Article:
Back in her hometown of East Millinocket, Maine, relatives and friends were surprised to hear of her good fortune.

Robert MacKenzie, Ralph's brother, said the couple met just after World War II after Ralph got out of the Navy. He went to work in the town's paper mill, laboring as a technician for almost four decades.

He said the couple raised four children in East Millinocket, a town of less than 2,000 people in northern Maine. A daughter and son still live in East Millinocket, another son lives in Florida and another daughter lives out of state, possibly in Massachusetts, he said.

Robert MacKenzie said he didn't know his sister-in-law had won until a reporter called him.

"Holy mackerel," he said when told of her winnings. He added: "It hasn't soaked in, but I'm happy for her. That would be great because she's a widow and she can have a nice home now."

One of the MacKenzies' daughters, Melinda "Mindy" MacKenzie, a high school teacher, still lives in the family home in East Millinocket in a quiet middle-class neighborhood of white clapboard houses.

Ralph MacKenzie enjoyed snowmobiling, hunting and fishing, said Andrew Hopkins, a retired high school teacher and assistant principal who taught some of the MacKenzie children.

"They were good people. That's about all I can tell you," said Hopkins, who lives across the street.

Read more here: http://www.miamiherald.com/2013/06/05/3434747/590-million-powerball-jackpot.html#storylink=cpy

Monday, June 3, 2013

State Arcades Clash in Court over Video Gambling Machines

http://www.miamiherald.com/2013/05/31/3426897/state-arcades-clash-in-court-over.html

By Glenn Garvin ggarvin@MiamiHerald.com



Florida’s controversial new law on video gambling machines began what will undoubtedly be an epic voyage through the judicial system Friday, when attorneys for two Broward County arcades asked a federal judge in Fort Lauderdale to block enforcement of the measure.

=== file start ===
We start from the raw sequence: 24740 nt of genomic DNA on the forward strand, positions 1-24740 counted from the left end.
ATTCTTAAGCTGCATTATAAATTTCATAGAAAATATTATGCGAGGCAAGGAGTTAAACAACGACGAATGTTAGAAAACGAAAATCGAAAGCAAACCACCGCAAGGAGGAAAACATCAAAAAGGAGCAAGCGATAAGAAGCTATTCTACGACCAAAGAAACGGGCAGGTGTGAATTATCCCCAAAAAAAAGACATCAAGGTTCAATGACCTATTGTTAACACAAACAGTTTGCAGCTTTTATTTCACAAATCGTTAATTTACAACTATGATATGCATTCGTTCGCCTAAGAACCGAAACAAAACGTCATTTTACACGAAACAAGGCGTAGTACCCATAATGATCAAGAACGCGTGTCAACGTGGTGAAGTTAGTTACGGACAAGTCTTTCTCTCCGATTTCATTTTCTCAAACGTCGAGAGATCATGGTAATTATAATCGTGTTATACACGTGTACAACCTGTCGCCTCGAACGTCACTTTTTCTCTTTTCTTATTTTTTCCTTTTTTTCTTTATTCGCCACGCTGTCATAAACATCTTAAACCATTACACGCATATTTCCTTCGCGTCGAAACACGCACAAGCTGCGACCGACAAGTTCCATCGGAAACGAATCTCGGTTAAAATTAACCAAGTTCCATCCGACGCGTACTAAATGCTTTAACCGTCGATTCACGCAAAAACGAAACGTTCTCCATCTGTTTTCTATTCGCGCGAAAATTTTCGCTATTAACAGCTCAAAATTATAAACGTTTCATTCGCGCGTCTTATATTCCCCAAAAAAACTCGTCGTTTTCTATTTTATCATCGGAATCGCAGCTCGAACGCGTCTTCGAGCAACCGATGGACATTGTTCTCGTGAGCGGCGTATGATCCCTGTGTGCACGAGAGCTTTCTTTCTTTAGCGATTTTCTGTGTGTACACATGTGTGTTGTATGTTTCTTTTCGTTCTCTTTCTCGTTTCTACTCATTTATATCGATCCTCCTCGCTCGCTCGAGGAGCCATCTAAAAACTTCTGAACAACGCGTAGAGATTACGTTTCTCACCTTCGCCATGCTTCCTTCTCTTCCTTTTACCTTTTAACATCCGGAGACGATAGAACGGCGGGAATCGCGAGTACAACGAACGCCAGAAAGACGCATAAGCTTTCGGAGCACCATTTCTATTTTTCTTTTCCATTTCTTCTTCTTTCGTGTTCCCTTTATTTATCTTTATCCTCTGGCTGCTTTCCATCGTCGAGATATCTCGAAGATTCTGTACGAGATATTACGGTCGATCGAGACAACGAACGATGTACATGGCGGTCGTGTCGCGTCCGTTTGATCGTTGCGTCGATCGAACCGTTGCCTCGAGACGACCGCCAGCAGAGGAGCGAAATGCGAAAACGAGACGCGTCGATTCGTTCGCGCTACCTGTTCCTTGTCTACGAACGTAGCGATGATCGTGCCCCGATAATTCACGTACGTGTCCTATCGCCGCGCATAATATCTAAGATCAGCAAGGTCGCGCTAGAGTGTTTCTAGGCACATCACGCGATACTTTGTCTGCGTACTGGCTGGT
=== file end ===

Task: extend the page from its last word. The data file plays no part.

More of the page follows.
U.S. District Judge James I. Cohn promised a ruling next week after a spirited 90 minutes of legal debate in his packed courtroom on whether the law is unconstitutionally vague or violates the rights of the machines’ customers.

The law was passed hurriedly in April after a scandal over political donations by so-called Internet cafes — where computers were set up for gambling — threatened to envelop the Legislature. Lawmakers outlawed “casino-style” games, limited prizes to a value of 75 cents, and made violation a second-degree felony punishable by a maximum 15-year prison sentence.

But the law’s broad provisions have apparently outlawed most of the machines at many gaming centers, ranging from the kiddie games at Chuck E. Cheese’s through young-adult watering holes like Dave & Buster’s and senior arcades where the elderly gather to play simulated video slot machines for 8 cents a pop.

The lawsuit that got its first hearing Friday was brought by owners of two senior arcades, which like hundreds of others around the state closed down after the law went into effect.

Their attorney, Fort Lauderdale constitutional expert Bruce Rogow, focused most of his attack on the new law’s failure to specify exactly what “casino-style games” are. He cited transcripts from hearings on the law in which legislators admitted they were leaving the term undefined and said the law contained “gray areas.”